Word order is variable, but as Wurm (1992: 279) observes, the order SOV is prevalent. It is also the default order in Eskimo proper. Other attested word orders are either marginal since they do not occur frequently, or since one of the arguments is not a noun. Compare:
ōmē'lĭk a'baba ca'vik ka'ili ili'psi
captain say knife come you
'The captain orders you to bring him a knife.'
This example is not really relevant for word order, since the object is not a noun but a complement of the verb 'say'. The complement itself has OVS word order. (The statement in van der Voort (1994: 148) that SVO is the basic word order in Eskimo pidgins is incorrect.)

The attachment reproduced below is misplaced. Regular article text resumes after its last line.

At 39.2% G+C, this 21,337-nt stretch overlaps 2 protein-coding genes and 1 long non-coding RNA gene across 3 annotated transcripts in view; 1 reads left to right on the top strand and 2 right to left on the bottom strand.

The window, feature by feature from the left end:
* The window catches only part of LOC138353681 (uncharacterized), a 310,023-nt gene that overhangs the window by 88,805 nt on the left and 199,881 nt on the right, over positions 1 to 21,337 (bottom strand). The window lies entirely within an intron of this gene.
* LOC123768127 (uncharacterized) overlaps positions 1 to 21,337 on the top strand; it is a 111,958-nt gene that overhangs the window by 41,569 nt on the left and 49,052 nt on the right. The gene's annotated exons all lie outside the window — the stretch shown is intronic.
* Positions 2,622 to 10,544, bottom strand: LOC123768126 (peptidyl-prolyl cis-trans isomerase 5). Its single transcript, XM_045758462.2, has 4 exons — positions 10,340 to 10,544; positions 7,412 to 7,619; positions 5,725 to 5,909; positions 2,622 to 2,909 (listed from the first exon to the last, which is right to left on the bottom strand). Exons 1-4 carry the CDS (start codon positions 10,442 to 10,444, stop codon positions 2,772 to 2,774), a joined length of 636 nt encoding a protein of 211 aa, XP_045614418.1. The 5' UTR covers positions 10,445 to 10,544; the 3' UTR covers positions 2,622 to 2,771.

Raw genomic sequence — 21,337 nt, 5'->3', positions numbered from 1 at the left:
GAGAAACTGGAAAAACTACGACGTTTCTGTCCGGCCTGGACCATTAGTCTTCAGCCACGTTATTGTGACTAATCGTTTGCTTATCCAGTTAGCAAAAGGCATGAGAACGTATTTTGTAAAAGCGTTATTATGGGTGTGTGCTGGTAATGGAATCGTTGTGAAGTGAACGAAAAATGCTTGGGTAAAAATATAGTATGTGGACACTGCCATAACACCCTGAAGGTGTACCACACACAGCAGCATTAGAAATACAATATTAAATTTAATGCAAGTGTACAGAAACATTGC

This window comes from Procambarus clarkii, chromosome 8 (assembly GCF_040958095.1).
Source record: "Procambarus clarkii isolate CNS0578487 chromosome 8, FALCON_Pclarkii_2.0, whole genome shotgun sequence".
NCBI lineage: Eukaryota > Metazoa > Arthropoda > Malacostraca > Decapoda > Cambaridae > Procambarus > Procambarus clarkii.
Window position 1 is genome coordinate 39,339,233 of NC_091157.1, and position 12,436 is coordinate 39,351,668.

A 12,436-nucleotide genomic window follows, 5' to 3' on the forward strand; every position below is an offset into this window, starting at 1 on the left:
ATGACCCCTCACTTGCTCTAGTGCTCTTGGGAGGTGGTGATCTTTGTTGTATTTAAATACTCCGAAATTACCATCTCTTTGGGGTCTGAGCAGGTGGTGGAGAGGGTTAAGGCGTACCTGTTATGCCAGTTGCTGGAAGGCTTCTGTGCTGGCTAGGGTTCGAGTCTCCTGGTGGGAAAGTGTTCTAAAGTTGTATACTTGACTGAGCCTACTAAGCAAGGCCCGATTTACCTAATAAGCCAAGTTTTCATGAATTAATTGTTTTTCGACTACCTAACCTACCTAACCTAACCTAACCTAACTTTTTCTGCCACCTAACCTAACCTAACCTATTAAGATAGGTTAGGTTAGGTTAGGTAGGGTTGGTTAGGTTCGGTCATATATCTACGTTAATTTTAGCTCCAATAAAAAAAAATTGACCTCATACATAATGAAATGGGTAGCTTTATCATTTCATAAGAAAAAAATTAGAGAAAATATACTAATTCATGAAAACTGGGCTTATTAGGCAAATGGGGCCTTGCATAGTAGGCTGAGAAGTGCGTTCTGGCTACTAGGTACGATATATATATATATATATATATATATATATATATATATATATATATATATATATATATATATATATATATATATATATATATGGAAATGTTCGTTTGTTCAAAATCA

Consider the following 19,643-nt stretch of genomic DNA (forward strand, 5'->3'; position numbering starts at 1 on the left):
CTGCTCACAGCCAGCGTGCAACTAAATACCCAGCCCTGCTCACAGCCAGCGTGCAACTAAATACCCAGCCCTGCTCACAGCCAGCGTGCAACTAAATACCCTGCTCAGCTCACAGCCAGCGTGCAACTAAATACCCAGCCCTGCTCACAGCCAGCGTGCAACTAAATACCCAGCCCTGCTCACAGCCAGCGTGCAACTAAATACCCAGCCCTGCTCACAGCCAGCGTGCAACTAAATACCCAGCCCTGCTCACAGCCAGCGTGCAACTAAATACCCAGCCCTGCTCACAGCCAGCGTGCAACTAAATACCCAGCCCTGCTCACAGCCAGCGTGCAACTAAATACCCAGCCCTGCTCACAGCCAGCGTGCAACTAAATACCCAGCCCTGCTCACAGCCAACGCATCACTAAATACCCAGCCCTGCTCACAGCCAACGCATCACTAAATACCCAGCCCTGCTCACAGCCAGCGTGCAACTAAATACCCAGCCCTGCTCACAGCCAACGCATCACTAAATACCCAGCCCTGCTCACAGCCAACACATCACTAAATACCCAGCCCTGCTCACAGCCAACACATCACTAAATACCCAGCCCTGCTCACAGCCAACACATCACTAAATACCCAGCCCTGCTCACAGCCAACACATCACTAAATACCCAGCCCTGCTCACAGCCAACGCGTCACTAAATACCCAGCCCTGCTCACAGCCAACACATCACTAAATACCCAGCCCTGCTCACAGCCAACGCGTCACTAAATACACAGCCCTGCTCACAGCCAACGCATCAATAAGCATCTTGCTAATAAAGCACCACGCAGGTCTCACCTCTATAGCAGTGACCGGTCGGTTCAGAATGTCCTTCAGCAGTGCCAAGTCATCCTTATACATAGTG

tuktu mȗkki ila
caribou dead he
'He killed (some) caribou.'
The subject in all attested OVS examples in Stefánsson (1909) is expressed by a personal pronoun. This was a reason for Wurm (1992: 279) to assume that the most basic word order is not OVS (but SOV). In Eskimo proper, pronouns are used for contrastive focus. This may not be their function in Eskimo Pidgin, which has no other strategies of person reference than pronouns. In view of the strong context-dependence of Eskimo Pidgin utterances discussed by Stefánsson (1909: 221), it seems possible that pronouns were used for disambiguation, and their clause-final position (even following the normally sentence-final negation marker) reminds one of extraposition.